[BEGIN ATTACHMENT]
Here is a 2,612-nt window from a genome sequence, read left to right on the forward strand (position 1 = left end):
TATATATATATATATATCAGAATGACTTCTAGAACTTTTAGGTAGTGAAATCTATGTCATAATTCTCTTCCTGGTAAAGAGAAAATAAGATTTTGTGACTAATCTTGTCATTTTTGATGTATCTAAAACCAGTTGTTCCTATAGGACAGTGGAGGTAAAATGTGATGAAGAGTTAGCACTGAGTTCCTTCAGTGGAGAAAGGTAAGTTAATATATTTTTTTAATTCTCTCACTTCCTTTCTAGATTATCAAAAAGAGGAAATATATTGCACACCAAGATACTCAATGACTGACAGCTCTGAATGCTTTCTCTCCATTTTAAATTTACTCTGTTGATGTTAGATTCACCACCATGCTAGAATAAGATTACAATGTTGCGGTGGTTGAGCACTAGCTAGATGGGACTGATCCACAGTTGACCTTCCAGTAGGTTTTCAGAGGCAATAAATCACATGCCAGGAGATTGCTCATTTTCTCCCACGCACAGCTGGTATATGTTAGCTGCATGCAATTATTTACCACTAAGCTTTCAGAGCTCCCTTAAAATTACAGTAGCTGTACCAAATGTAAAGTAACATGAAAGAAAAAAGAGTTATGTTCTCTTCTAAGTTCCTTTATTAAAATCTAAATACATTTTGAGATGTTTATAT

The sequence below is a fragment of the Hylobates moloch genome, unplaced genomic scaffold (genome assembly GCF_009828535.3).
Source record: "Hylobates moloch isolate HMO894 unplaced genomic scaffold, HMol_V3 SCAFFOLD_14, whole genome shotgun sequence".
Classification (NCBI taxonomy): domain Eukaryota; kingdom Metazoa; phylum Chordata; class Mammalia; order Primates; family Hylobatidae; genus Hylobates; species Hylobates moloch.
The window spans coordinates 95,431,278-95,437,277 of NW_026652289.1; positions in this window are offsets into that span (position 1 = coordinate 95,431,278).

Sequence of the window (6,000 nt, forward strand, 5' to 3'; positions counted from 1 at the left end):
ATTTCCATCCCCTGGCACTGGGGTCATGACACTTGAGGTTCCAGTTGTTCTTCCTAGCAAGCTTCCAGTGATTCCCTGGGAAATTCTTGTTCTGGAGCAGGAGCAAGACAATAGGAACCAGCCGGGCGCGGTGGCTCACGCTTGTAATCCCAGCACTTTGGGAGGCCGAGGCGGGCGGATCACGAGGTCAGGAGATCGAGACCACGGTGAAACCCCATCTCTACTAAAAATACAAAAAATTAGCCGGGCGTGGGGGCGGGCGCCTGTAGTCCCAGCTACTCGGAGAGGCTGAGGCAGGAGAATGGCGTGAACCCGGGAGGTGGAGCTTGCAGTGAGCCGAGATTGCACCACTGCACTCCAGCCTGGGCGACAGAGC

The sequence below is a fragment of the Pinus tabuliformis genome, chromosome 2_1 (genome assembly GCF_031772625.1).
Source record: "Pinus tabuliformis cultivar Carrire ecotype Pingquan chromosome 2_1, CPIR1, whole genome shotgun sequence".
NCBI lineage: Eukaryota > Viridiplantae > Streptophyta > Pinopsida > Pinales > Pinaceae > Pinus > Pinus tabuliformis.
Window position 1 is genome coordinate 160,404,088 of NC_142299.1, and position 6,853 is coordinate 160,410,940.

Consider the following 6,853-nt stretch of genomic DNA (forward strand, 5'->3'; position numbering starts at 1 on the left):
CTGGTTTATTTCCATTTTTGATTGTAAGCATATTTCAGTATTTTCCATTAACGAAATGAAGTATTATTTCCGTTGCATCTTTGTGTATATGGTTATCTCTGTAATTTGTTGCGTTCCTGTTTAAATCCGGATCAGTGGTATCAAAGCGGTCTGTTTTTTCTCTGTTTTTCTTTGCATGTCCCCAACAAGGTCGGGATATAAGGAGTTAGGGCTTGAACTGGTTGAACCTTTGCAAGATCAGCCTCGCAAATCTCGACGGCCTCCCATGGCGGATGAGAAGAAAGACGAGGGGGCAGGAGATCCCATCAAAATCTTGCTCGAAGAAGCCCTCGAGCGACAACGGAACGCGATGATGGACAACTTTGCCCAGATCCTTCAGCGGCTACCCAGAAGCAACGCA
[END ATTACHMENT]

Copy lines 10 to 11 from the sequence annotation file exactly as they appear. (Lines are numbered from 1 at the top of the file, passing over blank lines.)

Source record: "Pinus tabuliformis cultivar Carrire ecotype Pingquan chromosome 2_1, CPIR1, whole genome shotgun sequence".
NCBI lineage: Eukaryota > Viridiplantae > Streptophyta > Pinopsida > Pinales > Pinaceae > Pinus > Pinus tabuliformis.